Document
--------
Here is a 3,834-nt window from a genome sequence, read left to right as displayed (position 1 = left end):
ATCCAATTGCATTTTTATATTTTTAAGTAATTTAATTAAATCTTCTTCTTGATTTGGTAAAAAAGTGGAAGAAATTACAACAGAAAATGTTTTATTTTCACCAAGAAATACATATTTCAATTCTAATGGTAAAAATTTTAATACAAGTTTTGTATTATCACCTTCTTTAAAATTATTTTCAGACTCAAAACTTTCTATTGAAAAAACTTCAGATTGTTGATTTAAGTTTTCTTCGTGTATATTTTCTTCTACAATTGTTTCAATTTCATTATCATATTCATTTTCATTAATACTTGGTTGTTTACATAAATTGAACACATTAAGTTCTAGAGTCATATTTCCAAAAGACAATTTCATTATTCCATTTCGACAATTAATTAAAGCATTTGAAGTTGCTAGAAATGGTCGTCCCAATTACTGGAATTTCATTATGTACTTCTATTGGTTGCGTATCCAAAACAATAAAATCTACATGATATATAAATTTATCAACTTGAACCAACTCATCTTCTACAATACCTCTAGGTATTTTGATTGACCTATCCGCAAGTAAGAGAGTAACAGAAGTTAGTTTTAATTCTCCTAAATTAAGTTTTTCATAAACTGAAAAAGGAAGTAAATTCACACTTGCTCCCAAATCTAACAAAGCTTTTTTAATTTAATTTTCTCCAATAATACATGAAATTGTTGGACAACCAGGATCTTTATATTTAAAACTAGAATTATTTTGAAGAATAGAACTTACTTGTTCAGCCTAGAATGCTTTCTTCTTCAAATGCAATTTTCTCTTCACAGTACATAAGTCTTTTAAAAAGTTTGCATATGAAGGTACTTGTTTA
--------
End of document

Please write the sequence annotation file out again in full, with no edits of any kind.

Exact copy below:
Here is a 3,834-nt window from a genome sequence, read left to right as displayed (position 1 = left end):
ATCCAATTGCATTTTTATATTTTTAAGTAATTTAATTAAATCTTCTTCTTGATTTGGTAAAAAAGTGGAAGAAATTACAACAGAAAATGTTTTATTTTCACCAAGAAATACATATTTCAATTCTAATGGTAAAAATTTTAATACAAGTTTTGTATTATCACCTTCTTTAAAATTATTTTCAGACTCAAAACTTTCTATTGAAAAAACTTCAGATTGTTGATTTAAGTTTTCTTCGTGTATATTTTCTTCTACAATTGTTTCAATTTCATTATCATATTCATTTTCATTAATACTTGGTTGTTTACATAAATTGAACACATTAAGTTCTAGAGTCATATTTCCAAAAGACAATTTCATTATTCCATTTCGACAATTAATTAAAGCATTTGAAGTTGCTAGAAATGGTCGTCCCAATTACTGGAATTTCATTATGTACTTCTATTGGTTGCGTATCCAAAACAATAAAATCTACATGATATATAAATTTATCAACTTGAACCAACTCATCTTCTACAATACCTCTAGGTATTTTGATTGACCTATCCGCAAGTAAGAGAGTAACAGAAGTTAGTTTTAATTCTCCTAAATTAAGTTTTTCATAAACTGAAAAAGGAAGTAAATTCACACTTGCTCCCAAATCTAACAAAGCTTTTTTAATTTAATTTTCTCCAATAATACATGAAATTGTTGGACAACCAGGATCTTTATATTTAAAACTAGAATTATTTTGAAGAATAGAACTTACTTGTTCAGCCTAGAATGCTTTCTTCTTCAAATGCAATTTTCTCTTCACAGTACATAAGTCTTTTAAAAAGTTTGCATATGAAGGTACTTGTTTA